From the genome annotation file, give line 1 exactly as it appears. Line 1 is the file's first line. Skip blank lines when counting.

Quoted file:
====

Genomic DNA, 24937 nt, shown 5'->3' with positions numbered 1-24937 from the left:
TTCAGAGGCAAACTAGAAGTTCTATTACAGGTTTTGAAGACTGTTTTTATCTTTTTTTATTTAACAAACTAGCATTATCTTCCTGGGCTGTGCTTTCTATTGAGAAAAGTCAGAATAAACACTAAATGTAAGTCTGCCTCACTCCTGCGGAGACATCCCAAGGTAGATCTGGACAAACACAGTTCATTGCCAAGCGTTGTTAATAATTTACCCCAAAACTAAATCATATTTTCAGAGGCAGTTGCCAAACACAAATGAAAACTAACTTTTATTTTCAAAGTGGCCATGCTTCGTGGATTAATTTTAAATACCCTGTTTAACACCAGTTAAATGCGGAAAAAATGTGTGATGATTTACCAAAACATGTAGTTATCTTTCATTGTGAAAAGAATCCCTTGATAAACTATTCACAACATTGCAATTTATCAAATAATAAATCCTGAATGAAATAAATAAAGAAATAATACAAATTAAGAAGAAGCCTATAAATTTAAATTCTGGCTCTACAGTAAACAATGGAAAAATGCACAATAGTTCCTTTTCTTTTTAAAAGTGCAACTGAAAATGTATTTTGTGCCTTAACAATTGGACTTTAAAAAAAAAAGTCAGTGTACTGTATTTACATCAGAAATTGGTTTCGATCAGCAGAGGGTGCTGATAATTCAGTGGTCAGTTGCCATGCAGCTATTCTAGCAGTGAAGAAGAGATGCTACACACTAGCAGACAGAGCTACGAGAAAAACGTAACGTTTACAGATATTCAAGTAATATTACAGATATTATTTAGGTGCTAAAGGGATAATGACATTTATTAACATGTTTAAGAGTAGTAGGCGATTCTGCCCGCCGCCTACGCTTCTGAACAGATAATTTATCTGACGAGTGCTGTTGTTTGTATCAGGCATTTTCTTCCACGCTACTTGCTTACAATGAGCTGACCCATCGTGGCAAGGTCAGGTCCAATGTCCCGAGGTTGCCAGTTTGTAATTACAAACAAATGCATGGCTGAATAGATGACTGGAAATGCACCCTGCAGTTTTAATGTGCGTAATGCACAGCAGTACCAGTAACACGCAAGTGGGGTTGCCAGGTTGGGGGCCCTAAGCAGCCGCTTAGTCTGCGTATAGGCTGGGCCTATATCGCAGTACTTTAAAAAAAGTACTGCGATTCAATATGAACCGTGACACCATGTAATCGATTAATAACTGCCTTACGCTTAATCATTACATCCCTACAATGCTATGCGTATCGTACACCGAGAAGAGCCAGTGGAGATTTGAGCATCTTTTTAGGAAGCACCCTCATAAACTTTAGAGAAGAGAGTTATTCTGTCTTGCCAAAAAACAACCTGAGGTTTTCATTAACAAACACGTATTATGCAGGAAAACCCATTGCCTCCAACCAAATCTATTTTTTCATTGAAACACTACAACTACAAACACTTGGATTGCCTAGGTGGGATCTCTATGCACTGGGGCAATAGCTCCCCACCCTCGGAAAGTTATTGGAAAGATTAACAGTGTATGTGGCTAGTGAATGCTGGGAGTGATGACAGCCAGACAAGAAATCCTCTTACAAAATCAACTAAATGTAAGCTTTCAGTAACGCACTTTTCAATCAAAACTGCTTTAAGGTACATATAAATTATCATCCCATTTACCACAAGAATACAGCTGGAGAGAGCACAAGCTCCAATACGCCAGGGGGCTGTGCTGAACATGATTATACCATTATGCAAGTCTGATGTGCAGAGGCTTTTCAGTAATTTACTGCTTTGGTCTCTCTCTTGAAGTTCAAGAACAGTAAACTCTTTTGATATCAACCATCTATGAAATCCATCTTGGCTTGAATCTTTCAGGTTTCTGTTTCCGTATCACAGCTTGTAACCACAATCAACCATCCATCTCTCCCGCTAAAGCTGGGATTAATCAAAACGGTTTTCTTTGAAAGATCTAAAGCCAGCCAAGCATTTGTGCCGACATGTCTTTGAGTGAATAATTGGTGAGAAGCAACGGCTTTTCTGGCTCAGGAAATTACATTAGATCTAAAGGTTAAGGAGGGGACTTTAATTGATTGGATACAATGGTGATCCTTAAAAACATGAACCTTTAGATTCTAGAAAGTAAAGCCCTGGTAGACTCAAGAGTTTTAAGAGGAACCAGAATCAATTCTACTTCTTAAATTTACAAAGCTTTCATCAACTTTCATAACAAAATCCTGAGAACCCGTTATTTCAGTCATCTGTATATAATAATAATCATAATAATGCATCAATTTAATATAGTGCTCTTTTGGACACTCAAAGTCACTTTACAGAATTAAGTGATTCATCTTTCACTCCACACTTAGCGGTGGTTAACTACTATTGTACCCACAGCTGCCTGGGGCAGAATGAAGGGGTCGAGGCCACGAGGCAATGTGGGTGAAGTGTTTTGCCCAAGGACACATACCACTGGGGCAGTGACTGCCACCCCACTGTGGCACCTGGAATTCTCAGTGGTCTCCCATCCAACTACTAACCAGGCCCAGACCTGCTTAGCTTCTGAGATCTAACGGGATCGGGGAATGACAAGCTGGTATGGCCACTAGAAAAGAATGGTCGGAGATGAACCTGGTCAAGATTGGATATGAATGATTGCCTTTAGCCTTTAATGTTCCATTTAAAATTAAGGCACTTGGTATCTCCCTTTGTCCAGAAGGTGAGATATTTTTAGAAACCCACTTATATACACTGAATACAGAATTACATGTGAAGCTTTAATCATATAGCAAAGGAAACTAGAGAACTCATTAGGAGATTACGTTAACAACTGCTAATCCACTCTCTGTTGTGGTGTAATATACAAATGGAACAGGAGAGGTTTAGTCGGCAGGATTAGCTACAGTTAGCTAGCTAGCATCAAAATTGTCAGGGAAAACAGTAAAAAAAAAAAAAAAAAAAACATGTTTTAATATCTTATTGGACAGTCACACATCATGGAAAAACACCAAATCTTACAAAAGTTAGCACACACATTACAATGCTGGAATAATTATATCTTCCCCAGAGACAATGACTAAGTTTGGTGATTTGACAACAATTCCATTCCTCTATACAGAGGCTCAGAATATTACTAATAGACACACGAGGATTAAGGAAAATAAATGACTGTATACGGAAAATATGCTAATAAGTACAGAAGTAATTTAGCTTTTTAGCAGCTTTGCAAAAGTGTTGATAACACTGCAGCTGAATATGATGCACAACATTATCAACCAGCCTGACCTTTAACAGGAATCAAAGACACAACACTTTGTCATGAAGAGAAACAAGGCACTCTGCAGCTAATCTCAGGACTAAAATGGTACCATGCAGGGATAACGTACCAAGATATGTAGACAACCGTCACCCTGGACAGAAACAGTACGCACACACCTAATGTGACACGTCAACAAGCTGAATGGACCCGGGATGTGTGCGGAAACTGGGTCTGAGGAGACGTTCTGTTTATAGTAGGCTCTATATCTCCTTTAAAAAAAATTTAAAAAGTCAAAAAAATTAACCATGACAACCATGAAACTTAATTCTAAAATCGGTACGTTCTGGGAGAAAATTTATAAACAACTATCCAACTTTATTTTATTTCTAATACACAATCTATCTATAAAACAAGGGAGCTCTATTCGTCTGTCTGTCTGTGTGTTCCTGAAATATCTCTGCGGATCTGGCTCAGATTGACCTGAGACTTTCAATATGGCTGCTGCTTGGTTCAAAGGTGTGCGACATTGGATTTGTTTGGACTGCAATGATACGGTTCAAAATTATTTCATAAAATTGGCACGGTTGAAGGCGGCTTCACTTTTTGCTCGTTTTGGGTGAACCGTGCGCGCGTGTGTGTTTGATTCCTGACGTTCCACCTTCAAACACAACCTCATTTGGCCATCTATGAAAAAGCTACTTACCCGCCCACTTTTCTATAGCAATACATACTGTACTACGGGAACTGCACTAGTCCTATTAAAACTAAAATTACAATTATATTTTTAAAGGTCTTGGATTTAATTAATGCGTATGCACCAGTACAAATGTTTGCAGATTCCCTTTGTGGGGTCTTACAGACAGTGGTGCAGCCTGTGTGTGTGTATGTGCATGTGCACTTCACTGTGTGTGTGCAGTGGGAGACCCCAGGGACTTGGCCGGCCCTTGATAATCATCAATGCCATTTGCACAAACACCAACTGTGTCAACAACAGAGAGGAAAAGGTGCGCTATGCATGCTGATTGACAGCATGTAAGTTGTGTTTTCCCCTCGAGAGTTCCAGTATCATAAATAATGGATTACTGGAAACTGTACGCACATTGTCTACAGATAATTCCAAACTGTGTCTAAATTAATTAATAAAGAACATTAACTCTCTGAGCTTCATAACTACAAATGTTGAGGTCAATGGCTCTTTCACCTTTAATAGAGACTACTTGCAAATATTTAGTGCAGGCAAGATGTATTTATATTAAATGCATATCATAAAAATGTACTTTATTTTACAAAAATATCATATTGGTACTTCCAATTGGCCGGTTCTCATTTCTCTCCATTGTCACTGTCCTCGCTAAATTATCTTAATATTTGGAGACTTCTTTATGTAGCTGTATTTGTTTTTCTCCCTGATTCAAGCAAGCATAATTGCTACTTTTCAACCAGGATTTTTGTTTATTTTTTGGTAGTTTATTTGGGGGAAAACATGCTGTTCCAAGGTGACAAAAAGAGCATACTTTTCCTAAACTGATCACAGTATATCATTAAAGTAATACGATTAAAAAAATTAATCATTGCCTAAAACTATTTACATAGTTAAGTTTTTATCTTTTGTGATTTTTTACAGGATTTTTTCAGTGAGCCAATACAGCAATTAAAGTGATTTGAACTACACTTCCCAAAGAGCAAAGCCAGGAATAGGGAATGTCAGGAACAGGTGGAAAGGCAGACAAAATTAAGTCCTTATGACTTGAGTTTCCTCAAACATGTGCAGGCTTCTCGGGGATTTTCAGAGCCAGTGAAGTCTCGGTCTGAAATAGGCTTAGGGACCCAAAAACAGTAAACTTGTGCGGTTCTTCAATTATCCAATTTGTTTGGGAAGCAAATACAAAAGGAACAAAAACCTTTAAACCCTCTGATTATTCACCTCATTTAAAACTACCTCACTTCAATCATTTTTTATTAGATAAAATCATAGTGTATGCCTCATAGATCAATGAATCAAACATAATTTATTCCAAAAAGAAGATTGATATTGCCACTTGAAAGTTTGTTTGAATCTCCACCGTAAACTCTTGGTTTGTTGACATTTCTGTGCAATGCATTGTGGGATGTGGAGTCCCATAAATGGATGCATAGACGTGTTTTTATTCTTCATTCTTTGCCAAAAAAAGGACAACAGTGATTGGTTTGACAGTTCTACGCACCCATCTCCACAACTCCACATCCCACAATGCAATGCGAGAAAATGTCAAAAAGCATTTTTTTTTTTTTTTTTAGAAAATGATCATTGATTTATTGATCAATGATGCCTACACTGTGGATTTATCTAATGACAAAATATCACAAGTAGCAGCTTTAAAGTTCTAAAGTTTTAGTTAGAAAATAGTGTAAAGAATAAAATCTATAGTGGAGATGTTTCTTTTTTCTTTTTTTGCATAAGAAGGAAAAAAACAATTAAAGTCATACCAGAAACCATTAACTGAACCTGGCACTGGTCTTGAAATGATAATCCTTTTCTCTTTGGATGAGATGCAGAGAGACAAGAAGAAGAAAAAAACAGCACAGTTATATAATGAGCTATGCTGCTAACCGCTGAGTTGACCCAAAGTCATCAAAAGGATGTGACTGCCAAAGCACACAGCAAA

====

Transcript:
Genomic DNA, 24937 nt, shown 5'->3' with positions numbered 1-24937 from the left: